News From Terre Haute, Indiana

Local & Bistate

October 8, 2012

Recovery gives women chance for big next steps

Staying sober, fighting addictions

TERRE HAUTE — A foundation that stepped out on faith to give women with addiction problems a new beginning is now seeing the fruits of its labor.

Three women have graduated from the Next Step program, and they eagerly shared their story recently in the hope that others find recovery in a clean and sober environment where they can transition back into society.

Stacey Edwards and Aja Haynes both graduated from Vigo County Drug Court last week, while in September, Kay Rickard became the first graduate. Even though they are finishing their time at Next Step, they all hope to stay involved and be encouraging to the current and future participants in the program.

“The ultimate goal is to be involved here as much as I can,” Stacey said. “I hope to do mentoring to show them the program works.”

Next Step began accepting residents last spring. It is Terre Haute’s only women-only home for women overcoming addiction issues.

Located at 619 Washington Ave. in a former Presbyterian church, the program is overseen by the Next Step Foundation, a group of area residents who purchased the church property and received donations of furniture, services and funding from individuals, groups, churches and businesses.

Both Stacey and Aja agree that the participants who don’t make it through the program — who relapse into drug and alcohol abuse — aren’t ready to change.

“They don’t have an open mind, and they’re not willing to work at it,” Stacey said.

She speaks from experience. Now age 25, her struggles with alcohol abuse began years ago.

“I received my first DUI before I turned 22. And my second before I turned 23,” Stacey said. “And so I was ordered to Drug Court. I relapsed twice. So between me and my father and the court, we agreed to try something new.”

She already had taken drug and alcohol courses, and was participating in 12-step programs. But she found success in her assignment to Next Step, where the structured environment took her away from her old habits and friends into a new setting.

“Ultimately, the real problem was not my drinking. It was my thinking that was the real issue,” she said. “I had to switch up and become responsible.”

She moved into a dorm room at Next Step with six other females — and she is quick to note that being housed with other women trying to overcome substance abuse issues of their own is not the easiest environment in which to live.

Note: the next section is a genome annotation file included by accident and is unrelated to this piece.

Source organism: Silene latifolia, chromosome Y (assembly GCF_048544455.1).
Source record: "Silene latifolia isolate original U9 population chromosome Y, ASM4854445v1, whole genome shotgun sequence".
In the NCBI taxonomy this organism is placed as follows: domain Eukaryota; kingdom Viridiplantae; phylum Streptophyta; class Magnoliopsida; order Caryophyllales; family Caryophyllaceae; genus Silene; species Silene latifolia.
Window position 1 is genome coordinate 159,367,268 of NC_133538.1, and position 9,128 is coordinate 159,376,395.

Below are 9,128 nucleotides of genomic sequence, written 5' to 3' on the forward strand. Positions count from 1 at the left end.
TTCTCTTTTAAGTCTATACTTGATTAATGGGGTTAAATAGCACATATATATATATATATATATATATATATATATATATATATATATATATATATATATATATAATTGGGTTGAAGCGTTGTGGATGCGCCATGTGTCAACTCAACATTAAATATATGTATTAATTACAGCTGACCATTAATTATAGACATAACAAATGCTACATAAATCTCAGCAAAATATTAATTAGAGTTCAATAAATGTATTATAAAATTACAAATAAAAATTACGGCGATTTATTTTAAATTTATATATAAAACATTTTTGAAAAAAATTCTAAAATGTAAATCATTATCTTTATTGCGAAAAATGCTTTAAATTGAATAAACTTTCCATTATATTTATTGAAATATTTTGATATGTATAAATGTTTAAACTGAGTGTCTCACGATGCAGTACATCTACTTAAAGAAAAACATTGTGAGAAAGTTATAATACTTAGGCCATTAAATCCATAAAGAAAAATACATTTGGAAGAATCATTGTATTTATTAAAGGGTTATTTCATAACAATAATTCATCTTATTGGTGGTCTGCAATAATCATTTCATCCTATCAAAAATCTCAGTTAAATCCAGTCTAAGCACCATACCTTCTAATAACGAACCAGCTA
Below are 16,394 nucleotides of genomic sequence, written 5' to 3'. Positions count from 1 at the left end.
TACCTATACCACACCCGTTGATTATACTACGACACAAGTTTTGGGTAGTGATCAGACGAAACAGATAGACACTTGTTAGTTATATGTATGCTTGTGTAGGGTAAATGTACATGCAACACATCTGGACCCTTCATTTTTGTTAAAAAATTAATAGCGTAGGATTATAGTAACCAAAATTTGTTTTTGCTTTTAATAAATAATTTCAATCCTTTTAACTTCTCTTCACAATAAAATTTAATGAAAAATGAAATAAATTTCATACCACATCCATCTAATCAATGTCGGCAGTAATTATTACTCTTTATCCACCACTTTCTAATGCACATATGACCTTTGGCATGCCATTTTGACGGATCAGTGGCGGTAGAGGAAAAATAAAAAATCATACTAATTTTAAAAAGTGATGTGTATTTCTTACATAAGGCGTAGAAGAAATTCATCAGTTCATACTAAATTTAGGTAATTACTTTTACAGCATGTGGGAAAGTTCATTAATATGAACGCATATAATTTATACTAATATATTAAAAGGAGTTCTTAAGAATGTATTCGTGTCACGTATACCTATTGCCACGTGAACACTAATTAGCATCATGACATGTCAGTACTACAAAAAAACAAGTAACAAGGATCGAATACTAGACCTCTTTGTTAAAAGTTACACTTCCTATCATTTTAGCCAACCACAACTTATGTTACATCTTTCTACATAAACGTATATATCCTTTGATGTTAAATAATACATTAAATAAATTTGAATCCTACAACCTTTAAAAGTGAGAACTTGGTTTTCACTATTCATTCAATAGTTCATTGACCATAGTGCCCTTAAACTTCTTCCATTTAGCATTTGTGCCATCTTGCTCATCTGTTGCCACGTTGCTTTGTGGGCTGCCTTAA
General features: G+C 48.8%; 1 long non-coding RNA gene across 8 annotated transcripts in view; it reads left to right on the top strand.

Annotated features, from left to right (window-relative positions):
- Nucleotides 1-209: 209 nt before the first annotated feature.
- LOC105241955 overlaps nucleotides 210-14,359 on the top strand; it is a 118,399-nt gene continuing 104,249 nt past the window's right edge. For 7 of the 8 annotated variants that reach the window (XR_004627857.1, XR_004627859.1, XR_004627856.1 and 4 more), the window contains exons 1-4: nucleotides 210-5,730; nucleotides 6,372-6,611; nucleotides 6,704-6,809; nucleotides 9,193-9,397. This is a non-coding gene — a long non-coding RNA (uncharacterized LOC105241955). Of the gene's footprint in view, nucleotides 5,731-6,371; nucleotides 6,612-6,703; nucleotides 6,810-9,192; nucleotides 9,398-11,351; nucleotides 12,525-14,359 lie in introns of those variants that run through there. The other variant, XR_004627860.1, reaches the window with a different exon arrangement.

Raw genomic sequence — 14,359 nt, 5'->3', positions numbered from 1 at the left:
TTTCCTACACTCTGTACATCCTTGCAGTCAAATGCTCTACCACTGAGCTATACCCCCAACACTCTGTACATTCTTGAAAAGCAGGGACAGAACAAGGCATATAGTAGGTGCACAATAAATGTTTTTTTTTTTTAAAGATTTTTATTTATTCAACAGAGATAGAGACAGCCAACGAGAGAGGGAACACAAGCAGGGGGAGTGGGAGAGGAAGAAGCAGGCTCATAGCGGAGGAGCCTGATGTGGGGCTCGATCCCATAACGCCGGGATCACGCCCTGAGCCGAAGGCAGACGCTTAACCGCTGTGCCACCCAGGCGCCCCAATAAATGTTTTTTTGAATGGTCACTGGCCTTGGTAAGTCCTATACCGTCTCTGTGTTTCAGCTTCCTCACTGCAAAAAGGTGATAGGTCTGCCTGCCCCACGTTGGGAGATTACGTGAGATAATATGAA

But, Stacey said she found her own voice during her time with Next Step, so that she wouldn’t get stepped on.

“I had to learn to speak up for myself,” she said. Through a life-skills class, she learned how to set boundaries that both she and others can deal with in a positive way.

“When I do get feelings of hurt and being angry, I know what to do now,” Stacey said. “I won’t let it build up.”

As Stacey spoke about her Next Step experience in the resident lounge of the recovery house, she was joined by Aja, who was fresh from an appearance in Drug Court. Aja was pleased to announce that she had been sentenced to 915 days of informal probation and credit for time already served in jail.

But she is most pleased about the relationship she is rebuilding with her 3-year-old son, who has been in foster care since Aja was criminally charged with methamphetamine-related offenses.

She recently saw him during play therapy, and he was happy she was able to play with him.

“He got really clingy,” she said of the toddler, smiling at the memory.

And while she wants to be reunited with him soon, she said is not going to rush the process.

“I can’t wait to get him back, but I want to be prepared,” she said of her life after Next Step.

Her two older children — a 9-year-old boy and a 7-year-old girl — live with their father in Indianapolis. She is also rebuilding a relationship with them as a sober mother.

Aja said she has been in and out of jail and the court system since 2005. She tried intense outpatient treatment as well as the county drug and alcohol program, but her real change has come at Next Step.

“I had no clue how to stand up for myself,” the 26-year-old mother of three said.

She now has a job that she loves, and she has been offered a supervisor position. But before she jumps at that possibility, she is patiently considering how it will work with her scheduled time for support meetings, her children and her sober life.

“Something I’ve never had before is patience,” Aja said, “and that’s something this program has offered me.”

The program’s first graduate, fondly known as Mama Kay by the younger residents, recently moved out of Next Step to be with her family during her daughter’s recovery from a medical issue. Kay was a night manager for a while, and she earned the respect of the other residents.

“She’s blunt and she’ll tell you how she sees things,” Aja said.

Kay is a great-grandmother and entered the program after a stay in jail due to a meth addiction.  Her children and family had stopped speaking to her and she was drifting from dope house to dope house. But during her six-month stay at Next Step, she transformed her life and restored her family relationships

The changes in Kay, Stacey and Aja have been dramatic, said Next Step executive director Dana Simon, and she credits that to the life recovery skills that the women learn, as well as to their determination to make changes.

Sadly, some women assigned to Next Step have failed the program on their first attempt and have found themselves back in the court system. And some of those women have returned as “double steppers” who are more serious about their sobriety.

Dana said that both she and the Next Step board had to go through some growth to learn what kind of sober living facility they wanted to be.

But they had help from others working in the recover community — most notably the men of the Club Soda and Turning Point sober living houses.